Because We Can: Clashes of Perspective Over Researcher Obligation in the Failed PrEP Trials
Haire, Bridget G
Developing world bioethics 2011 Aug; 11(2): 63-74
This article examines the relationship between bioethics and the therapeutic standards in HIV prevention research in the developing world, focusing on the closure of the pre-exposure prophylaxis (PrEP) trials in the early 2000s. I situate the PrEP trials in the historical context of the vertical transmission debates of the 1990s, where there was protracted debate over the use of placebos despite the existence of a proven intervention. I then discuss the dramatic improvement in the clinical management of HIV and the treatment access movement, and consider how these contexts have influenced research practice. I argue that as HIV prevention trials oblige researchers to observe the rate at which vulnerable people under their care acquire HIV, there is an obligation to provide antiretroviral treatment to seroconverters and other health care benefits that fall within the scope of researchers' entrustment, both to avoid exploitation and to enact reciprocal justice. I argue against propositions that the obligations to provide specific benefits are vague, fall only upon researchers and sponsors, and create injustices by privileging the few over the many. Finally, I contend that the realisation of a broader standard of care in HIV prevention research broadens the role of research from being a simple tool to produce knowledge to a complex intervention that can play a part in the reduction of health disparities.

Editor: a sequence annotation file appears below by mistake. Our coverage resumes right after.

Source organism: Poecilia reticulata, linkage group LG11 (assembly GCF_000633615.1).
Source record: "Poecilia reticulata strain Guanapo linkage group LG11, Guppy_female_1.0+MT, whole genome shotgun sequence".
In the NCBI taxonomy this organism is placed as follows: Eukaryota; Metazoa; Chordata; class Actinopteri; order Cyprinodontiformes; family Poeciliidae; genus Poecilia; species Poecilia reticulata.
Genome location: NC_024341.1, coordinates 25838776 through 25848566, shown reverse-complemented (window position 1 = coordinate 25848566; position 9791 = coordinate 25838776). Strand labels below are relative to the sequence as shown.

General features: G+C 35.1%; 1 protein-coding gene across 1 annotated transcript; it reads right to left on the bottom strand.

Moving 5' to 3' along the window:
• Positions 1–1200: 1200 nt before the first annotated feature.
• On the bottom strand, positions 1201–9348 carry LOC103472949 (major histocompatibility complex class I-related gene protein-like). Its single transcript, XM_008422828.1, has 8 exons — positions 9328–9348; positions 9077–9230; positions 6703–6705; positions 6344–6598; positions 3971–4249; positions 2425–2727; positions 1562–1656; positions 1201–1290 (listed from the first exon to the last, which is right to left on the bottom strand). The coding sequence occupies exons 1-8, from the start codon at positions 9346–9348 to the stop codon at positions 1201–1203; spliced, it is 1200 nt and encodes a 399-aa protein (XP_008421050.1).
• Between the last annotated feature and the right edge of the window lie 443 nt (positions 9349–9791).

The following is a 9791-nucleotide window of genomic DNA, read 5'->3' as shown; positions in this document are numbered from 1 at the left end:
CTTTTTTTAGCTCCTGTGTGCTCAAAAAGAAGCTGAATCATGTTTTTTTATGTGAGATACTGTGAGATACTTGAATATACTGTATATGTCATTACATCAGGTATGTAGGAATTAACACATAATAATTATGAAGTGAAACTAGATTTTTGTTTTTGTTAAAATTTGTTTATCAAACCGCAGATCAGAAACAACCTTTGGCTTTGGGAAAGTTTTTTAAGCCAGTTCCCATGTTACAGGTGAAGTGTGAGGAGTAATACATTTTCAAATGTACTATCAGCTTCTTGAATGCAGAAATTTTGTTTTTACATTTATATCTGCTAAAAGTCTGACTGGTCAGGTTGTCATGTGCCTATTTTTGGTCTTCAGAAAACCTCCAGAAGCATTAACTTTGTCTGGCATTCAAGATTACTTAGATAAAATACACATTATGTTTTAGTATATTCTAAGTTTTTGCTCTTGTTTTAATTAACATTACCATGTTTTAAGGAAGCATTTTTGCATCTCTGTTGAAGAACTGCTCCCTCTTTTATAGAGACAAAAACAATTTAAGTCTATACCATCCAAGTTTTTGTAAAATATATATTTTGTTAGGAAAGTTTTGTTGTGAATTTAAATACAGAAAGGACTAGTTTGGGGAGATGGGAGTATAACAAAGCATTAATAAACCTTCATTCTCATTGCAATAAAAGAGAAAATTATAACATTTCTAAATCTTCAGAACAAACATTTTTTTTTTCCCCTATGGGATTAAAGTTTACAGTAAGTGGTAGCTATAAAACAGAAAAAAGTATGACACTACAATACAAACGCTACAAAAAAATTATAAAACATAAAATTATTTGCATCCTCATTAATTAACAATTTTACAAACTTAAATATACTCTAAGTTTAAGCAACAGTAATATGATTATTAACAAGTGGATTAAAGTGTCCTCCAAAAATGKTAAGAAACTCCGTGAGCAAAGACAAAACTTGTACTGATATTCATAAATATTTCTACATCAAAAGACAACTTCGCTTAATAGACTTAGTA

Bioethics; Health; Health Care; Health Disparities; Justice; Knowledge; Placebos; Research; Researchers; Standards; Human Experimentation Policy Guidelines / Institutional Review Boards; Social Control of Human Experimentation; Research on Foreign Nationals; Acquired Immunodeficiency Syndrome or HIV Infection;
Showing items related by title, author, creator and subject.